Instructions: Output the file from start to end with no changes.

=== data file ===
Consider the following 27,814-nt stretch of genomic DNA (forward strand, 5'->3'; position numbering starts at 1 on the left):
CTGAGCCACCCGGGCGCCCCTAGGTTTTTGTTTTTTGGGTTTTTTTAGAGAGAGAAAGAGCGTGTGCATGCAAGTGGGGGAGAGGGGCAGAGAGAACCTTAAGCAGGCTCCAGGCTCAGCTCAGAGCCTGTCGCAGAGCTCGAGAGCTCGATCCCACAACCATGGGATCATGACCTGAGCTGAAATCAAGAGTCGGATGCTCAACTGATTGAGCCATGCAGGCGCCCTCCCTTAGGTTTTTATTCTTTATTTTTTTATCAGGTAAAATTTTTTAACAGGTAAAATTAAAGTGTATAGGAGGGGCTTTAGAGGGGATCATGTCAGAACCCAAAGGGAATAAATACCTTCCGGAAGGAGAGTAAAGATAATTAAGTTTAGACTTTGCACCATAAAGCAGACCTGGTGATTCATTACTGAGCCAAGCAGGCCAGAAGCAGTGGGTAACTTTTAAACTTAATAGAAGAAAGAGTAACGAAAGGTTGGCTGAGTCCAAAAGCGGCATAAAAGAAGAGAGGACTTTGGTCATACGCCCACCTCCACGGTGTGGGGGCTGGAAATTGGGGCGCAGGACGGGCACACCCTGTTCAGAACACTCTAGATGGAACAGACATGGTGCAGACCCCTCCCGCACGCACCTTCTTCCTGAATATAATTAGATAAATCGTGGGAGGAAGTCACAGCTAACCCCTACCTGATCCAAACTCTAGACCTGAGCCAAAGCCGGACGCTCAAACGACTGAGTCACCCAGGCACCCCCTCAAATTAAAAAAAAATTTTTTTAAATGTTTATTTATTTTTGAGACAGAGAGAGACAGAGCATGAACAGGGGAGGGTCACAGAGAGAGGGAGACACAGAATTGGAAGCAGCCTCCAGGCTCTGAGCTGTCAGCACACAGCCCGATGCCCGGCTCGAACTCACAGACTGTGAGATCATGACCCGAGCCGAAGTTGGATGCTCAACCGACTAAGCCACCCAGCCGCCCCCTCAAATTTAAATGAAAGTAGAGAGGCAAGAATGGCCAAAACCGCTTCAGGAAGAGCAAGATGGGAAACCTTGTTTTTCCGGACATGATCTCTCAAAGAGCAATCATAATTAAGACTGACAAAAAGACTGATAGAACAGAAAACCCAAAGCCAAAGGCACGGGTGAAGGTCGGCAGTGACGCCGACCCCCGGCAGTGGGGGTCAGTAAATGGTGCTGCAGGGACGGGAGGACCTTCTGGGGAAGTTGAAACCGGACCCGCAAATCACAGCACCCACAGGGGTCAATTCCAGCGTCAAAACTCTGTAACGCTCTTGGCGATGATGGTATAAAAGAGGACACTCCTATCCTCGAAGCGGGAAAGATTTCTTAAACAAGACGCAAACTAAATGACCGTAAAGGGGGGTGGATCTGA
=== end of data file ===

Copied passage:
Consider the following 27,814-nt stretch of genomic DNA (forward strand, 5'->3'; position numbering starts at 1 on the left):
CTGAGCCACCCGGGCGCCCCTAGGTTTTTGTTTTTTGGGTTTTTTTAGAGAGAGAAAGAGCGTGTGCATGCAAGTGGGGGAGAGGGGCAGAGAGAACCTTAAGCAGGCTCCAGGCTCAGCTCAGAGCCTGTCGCAGAGCTCGAGAGCTCGATCCCACAACCATGGGATCATGACCTGAGCTGAAATCAAGAGTCGGATGCTCAACTGATTGAGCCATGCAGGCGCCCTCCCTTAGGTTTTTATTCTTTATTTTTTTATCAGGTAAAATTTTTTAACAGGTAAAATTAAAGTGTATAGGAGGGGCTTTAGAGGGGATCATGTCAGAACCCAAAGGGAATAAATACCTTCCGGAAGGAGAGTAAAGATAATTAAGTTTAGACTTTGCACCATAAAGCAGACCTGGTGATTCATTACTGAGCCAAGCAGGCCAGAAGCAGTGGGTAACTTTTAAACTTAATAGAAGAAAGAGTAACGAAAGGTTGGCTGAGTCCAAAAGCGGCATAAAAGAAGAGAGGACTTTGGTCATACGCCCACCTCCACGGTGTGGGGGCTGGAAATTGGGGCGCAGGACGGGCACACCCTGTTCAGAACACTCTAGATGGAACAGACATGGTGCAGACCCCTCCCGCACGCACCTTCTTCCTGAATATAATTAGATAAATCGTGGGAGGAAGTCACAGCTAACCCCTACCTGATCCAAACTCTAGACCTGAGCCAAAGCCGGACGCTCAAACGACTGAGTCACCCAGGCACCCCCTCAAATTAAAAAAAAATTTTTTTAAATGTTTATTTATTTTTGAGACAGAGAGAGACAGAGCATGAACAGGGGAGGGTCACAGAGAGAGGGAGACACAGAATTGGAAGCAGCCTCCAGGCTCTGAGCTGTCAGCACACAGCCCGATGCCCGGCTCGAACTCACAGACTGTGAGATCATGACCCGAGCCGAAGTTGGATGCTCAACCGACTAAGCCACCCAGCCGCCCCCTCAAATTTAAATGAAAGTAGAGAGGCAAGAATGGCCAAAACCGCTTCAGGAAGAGCAAGATGGGAAACCTTGTTTTTCCGGACATGATCTCTCAAAGAGCAATCATAATTAAGACTGACAAAAAGACTGATAGAACAGAAAACCCAAAGCCAAAGGCACGGGTGAAGGTCGGCAGTGACGCCGACCCCCGGCAGTGGGGGTCAGTAAATGGTGCTGCAGGGACGGGAGGACCTTCTGGGGAAGTTGAAACCGGACCCGCAAATCACAGCACCCACAGGGGTCAATTCCAGCGTCAAAACTCTGTAACGCTCTTGGCGATGATGGTATAAAAGAGGACACTCCTATCCTCGAAGCGGGAAAGATTTCTTAAACAAGACGCAAACTAAATGACCGTAAAGGGGGGTGGATCTGA